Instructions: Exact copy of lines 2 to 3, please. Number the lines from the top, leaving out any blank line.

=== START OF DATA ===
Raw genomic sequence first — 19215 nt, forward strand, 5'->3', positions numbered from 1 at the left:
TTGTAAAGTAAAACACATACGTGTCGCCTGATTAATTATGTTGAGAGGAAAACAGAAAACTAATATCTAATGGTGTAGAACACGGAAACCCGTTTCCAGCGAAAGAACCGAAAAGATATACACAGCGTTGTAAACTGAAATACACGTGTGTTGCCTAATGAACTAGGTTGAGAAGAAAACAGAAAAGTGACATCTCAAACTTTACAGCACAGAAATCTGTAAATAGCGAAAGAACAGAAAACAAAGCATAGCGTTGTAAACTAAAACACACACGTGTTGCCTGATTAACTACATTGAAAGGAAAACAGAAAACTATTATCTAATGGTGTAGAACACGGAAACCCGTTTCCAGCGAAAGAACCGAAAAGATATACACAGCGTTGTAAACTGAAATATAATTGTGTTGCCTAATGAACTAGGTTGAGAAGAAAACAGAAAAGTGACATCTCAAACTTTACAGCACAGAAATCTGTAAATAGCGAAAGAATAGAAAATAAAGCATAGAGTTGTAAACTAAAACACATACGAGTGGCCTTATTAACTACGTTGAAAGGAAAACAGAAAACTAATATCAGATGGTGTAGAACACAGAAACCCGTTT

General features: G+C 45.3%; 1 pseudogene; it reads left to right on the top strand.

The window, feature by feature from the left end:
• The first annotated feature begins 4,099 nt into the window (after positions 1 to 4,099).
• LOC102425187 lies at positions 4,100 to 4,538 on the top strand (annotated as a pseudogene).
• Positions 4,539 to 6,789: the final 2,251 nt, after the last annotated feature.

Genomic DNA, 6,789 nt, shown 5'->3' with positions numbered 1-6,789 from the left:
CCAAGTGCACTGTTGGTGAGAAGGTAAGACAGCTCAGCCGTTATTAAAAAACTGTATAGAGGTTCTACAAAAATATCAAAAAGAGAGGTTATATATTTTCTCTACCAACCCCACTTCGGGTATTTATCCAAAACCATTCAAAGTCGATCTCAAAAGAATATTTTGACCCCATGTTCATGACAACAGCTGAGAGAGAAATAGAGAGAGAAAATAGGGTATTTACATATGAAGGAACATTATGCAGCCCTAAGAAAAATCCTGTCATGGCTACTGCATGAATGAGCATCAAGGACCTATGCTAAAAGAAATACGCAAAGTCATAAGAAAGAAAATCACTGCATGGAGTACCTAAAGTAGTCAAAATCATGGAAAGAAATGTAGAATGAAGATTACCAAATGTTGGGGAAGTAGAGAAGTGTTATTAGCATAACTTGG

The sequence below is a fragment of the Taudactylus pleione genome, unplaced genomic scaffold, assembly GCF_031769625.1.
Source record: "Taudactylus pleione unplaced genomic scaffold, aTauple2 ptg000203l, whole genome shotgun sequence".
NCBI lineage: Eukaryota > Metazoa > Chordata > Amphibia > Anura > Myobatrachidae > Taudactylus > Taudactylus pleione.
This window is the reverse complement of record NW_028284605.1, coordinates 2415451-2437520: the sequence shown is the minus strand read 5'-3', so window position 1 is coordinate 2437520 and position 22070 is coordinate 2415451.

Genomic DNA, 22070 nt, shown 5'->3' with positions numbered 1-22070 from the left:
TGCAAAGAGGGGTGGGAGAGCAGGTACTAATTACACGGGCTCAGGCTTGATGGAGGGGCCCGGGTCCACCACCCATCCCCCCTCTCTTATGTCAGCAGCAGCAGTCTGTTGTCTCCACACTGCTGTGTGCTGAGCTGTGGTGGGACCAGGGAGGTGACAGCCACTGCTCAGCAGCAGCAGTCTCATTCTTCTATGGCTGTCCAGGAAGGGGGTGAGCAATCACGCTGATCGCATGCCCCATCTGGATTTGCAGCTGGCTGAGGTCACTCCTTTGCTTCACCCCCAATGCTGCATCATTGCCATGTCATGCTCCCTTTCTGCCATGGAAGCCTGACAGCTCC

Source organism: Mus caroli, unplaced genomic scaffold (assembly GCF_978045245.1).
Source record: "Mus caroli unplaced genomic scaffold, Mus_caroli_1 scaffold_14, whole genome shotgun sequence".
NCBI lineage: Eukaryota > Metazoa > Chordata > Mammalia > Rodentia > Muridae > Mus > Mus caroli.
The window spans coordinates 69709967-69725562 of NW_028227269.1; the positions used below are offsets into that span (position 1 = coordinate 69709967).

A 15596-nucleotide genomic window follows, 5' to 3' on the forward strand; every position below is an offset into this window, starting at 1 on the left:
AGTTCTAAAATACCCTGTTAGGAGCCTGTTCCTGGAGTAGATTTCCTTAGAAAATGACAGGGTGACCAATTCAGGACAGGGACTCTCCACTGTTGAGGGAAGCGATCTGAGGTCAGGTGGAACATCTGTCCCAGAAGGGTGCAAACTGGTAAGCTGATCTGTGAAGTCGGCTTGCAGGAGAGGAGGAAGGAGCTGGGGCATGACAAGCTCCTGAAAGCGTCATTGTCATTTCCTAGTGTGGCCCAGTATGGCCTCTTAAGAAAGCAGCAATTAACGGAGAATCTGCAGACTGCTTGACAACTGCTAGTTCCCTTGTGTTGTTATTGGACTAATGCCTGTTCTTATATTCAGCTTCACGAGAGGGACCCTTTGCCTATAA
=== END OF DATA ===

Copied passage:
TTGTAAAGTAAAACACATACGTGTCGCCTGATTAATTATGTTGAGAGGAAAACAGAAAACTAATATCTAATGGTGTAGAACACGGAAACCCGTTTCCAGCGAAAGAACCGAAAAGATATACACAGCGTTGTAAACTGAAATACACGTGTGTTGCCTAATGAACTAGGTTGAGAAGAAAACAGAAAAGTGACATCTCAAACTTTACAGCACAGAAATCTGTAAATAGCGAAAGAACAGAAAACAAAGCATAGCGTTGTAAACTAAAACACACACGTGTTGCCTGATTAACTACATTGAAAGGAAAACAGAAAACTATTATCTAATGGTGTAGAACACGGAAACCCGTTTCCAGCGAAAGAACCGAAAAGATATACACAGCGTTGTAAACTGAAATATAATTGTGTTGCCTAATGAACTAGGTTGAGAAGAAAACAGAAAAGTGACATCTCAAACTTTACAGCACAGAAATCTGTAAATAGCGAAAGAATAGAAAATAAAGCATAGAGTTGTAAACTAAAACACATACGAGTGGCCTTATTAACTACGTTGAAAGGAAAACAGAAAACTAATATCAGATGGTGTAGAACACAGAAACCCGTTT

General features: G+C 45.3%; 1 pseudogene; it reads left to right on the top strand.